In both versions of the story, the news of a “wild man” reaches the King of Uruk, and he gives orders to entrap him with the use of a woman. He wants him taken alive out of curiosity—to see what he’s like. In both stories “Enkidu” (Hurmanetar) is brought into custody by way of the honeypot trap (although in the Kolbrin, Yadol remains at large—with hints that his sexual preference did not include women, due to him not having been tempted by the same honeypot trap). In both stories, Enkidu/Hurmanetar becomes a servant of the King, learning the ways of the palace.
What follows in the Kolbrin is another vignette missing from the Babylonian Gilgamesh: due to problems getting along with courtiers at the palace, Hurmanetar and the woman originally used to lure him out of the wild, decide to leave Uruk and go looking for Yadol, the quasi-Druidic wild sage. They wander throughout the land but fail to find him. Eventually they are taken in as a guest of a tribe called Hudashum, where they fall into a bit of trouble which gets the woman executed and puts Hurmanetar once again on the run. He spends two years living with his mother, Priestess of the Seven Illuminated Ones, but leaves again to go out and renew his search for Yadol.
Here an interesting mention was made of Ninurtsu, mother of Hurmanetar, and human origins in general: “Ninurtsu was the last of the line of Sisuda (Noah). Ten thousand generations had passed since the beginning, and a thousand generations since the recreation, and a hundred since the Great Flood.” If Hurmanetar’s time was about 2,700 BCE, as estimated by scholars of the Gilgamesh king, 1000*20 prior to that would be 22,700 BCE as the time of the “recreation”, approximately, and about another 200,000 years prior to as “the beginning”. It may be and mean nothing, but it’s just an interesting tid-bit of prehistoric timeline according to the Kolbrin.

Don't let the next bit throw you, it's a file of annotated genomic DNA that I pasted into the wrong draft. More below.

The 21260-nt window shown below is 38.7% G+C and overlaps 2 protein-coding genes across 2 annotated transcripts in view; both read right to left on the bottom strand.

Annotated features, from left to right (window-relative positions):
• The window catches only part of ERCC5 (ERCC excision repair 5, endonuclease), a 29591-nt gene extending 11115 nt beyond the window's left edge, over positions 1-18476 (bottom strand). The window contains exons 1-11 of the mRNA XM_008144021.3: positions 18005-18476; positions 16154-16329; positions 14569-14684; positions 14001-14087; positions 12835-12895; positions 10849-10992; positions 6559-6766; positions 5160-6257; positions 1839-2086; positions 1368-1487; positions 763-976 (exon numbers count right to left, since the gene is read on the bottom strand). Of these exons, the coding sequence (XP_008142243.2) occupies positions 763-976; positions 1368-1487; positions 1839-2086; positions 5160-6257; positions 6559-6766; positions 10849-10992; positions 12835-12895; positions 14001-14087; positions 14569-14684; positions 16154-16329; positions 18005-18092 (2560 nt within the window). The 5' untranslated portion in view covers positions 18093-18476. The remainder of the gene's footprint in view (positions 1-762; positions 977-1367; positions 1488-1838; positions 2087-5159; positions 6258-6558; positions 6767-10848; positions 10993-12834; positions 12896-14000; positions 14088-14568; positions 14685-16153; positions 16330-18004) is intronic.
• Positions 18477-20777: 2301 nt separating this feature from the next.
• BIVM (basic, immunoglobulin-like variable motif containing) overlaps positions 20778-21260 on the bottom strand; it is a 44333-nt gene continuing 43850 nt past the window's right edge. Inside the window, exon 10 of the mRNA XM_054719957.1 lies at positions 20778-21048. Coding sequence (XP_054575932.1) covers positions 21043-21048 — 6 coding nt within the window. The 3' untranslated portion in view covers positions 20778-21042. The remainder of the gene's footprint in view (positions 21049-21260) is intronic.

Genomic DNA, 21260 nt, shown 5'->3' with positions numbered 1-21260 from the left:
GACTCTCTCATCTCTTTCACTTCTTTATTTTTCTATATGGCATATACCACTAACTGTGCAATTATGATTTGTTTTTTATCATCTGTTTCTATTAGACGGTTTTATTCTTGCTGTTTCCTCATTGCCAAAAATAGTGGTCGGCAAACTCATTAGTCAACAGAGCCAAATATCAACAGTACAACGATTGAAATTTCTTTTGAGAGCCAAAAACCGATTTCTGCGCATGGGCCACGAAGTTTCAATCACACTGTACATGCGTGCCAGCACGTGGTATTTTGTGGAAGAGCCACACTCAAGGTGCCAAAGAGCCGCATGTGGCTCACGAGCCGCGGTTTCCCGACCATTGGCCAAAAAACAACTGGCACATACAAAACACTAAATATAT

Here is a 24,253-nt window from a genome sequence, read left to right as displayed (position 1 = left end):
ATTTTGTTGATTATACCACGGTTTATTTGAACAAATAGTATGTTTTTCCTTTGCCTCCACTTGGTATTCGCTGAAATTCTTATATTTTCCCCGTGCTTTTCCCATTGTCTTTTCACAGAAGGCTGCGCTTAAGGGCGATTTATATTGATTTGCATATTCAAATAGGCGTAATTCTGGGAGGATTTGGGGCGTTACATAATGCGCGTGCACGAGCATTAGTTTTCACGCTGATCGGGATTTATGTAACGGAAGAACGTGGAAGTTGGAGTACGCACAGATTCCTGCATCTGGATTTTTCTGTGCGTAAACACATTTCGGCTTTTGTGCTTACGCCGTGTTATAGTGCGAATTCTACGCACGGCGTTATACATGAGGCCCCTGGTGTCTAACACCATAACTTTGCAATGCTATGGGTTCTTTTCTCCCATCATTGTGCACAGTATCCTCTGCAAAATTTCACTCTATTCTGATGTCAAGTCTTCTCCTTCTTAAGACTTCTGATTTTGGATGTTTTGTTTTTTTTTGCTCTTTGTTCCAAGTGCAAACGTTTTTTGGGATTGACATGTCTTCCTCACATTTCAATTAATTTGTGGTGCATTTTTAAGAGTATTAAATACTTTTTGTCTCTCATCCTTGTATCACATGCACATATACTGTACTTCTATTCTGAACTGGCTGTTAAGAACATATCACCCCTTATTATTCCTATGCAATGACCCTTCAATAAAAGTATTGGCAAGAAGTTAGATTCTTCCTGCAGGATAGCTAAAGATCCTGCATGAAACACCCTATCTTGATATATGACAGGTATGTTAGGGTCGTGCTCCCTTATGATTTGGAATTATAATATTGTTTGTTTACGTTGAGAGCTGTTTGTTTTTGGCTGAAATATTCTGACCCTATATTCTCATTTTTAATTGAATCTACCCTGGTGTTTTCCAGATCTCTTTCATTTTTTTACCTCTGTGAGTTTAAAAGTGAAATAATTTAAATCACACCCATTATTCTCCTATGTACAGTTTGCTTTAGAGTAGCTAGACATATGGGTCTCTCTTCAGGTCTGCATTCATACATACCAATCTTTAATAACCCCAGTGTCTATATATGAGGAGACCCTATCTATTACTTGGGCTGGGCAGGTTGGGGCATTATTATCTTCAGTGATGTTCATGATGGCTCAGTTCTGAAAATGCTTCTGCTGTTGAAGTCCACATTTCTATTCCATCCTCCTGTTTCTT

Here the two stories cross again with a common theme: there is a wedding feast, and King Gilgamesh is about to enter the chamber to sleep with the bride, but his way is blocked by the mighty Enkidu/Ankidu/Hurmanetar. Both stories portray a fight between the two men, in which the Babylonian version has Gilgamesh narrowly defeating Enkidu and yet doing what Enkidu says in sparing the woman the humiliation of being taken by the king on her wedding night. The Kolbrin version has Ankidu/Hurmanetar defeating the king, and leaving Uruk once again, in the confusion that ensued after the king’s collar bone was broken and the scene was swarming with the king’s doctors and courtiers. (In that version, the King wouldn’t have been able to do much to the bride that night, with a broken collar bone!)